Often called sea cows because of their large, rotund bodies and daily grazing habits, West Indian manatees are mammals that are primarily found in the coastal areas of Florida, though they range throughout the southern United States to the northeast coast of Brazil and around islands near these shores. Recently, a female and her calf were found in The Bahamas. Possessing a torpedo-shaped body, manatees are adapted for their aquatic lifestyle with their massive, heavy bones that allow them to easily submerge to eat, limbs modified into paddle-shaped flippers for maneuvering through the water; a prehensile lip to grab vegetation; and a 130-foot-long intestine which helps absorb nutrients from 100 to 150 pounds of the low-nutrient plants they eat each day. Plants are tough on teeth and manatee teeth are replaced throughout their lifetime. It’s hard to believe it takes seven days for them to digest their food!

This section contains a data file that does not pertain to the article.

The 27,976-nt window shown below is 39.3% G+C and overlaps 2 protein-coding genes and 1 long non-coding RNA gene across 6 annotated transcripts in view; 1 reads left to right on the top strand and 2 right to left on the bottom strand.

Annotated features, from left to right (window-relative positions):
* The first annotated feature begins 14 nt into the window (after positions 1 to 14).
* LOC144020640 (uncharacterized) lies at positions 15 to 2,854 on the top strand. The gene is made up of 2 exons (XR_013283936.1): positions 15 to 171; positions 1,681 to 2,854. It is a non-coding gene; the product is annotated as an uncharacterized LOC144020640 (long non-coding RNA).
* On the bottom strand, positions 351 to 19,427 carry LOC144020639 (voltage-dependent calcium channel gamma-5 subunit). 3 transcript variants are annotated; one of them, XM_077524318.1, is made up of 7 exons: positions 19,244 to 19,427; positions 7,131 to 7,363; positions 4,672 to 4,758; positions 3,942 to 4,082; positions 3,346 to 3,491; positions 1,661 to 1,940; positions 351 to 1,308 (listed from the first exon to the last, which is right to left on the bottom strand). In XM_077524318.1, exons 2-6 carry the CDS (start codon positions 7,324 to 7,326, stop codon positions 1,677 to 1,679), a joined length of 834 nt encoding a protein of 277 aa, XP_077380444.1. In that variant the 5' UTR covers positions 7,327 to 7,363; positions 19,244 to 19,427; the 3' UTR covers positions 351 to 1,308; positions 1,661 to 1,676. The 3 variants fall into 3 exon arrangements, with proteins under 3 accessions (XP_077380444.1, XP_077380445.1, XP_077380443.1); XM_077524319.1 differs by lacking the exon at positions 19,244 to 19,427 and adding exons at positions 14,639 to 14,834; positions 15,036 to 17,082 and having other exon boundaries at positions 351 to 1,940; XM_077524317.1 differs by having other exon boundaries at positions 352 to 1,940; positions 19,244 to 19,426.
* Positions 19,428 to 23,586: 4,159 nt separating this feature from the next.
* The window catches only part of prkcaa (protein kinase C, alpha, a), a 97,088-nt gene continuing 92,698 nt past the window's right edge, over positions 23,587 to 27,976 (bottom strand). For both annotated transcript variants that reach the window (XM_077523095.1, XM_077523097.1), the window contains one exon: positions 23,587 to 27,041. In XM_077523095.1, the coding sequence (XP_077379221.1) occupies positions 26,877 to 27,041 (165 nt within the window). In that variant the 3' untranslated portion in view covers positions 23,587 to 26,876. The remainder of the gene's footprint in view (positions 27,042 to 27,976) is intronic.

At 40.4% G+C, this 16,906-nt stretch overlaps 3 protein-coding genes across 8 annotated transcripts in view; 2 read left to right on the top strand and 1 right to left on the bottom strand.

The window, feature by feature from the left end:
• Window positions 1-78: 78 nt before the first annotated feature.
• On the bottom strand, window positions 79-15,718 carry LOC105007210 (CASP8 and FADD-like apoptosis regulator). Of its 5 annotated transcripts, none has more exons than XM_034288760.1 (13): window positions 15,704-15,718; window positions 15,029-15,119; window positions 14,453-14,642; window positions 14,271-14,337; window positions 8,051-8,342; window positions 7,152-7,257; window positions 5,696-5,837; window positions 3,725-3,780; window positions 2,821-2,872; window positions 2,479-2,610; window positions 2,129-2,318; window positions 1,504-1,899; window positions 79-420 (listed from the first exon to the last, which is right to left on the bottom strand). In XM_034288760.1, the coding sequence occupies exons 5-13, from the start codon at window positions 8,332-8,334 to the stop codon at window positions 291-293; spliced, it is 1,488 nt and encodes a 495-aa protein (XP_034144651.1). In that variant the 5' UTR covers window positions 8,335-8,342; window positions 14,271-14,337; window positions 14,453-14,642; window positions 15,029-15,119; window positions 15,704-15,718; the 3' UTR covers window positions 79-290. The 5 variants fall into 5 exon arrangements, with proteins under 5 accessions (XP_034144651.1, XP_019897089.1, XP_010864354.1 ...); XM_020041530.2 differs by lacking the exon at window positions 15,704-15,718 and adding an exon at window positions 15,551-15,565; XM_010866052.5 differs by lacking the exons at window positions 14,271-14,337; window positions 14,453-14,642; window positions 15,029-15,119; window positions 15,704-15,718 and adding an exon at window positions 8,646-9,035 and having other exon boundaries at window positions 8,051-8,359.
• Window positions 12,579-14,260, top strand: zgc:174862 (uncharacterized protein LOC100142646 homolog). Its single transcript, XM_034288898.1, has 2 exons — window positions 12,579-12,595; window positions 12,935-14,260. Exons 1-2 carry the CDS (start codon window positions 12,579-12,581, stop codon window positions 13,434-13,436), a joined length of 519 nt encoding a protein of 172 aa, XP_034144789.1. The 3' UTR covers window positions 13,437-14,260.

Since manatees are mammals, they must breathe air, yet they never leave the water. A manatee at rest can remain submerged for 15 minutes, but it must breathe every 3 to 4 minutes while swimming. Manatees are usually seen alone, in pairs, or in small groups of half dozen or fewer animals.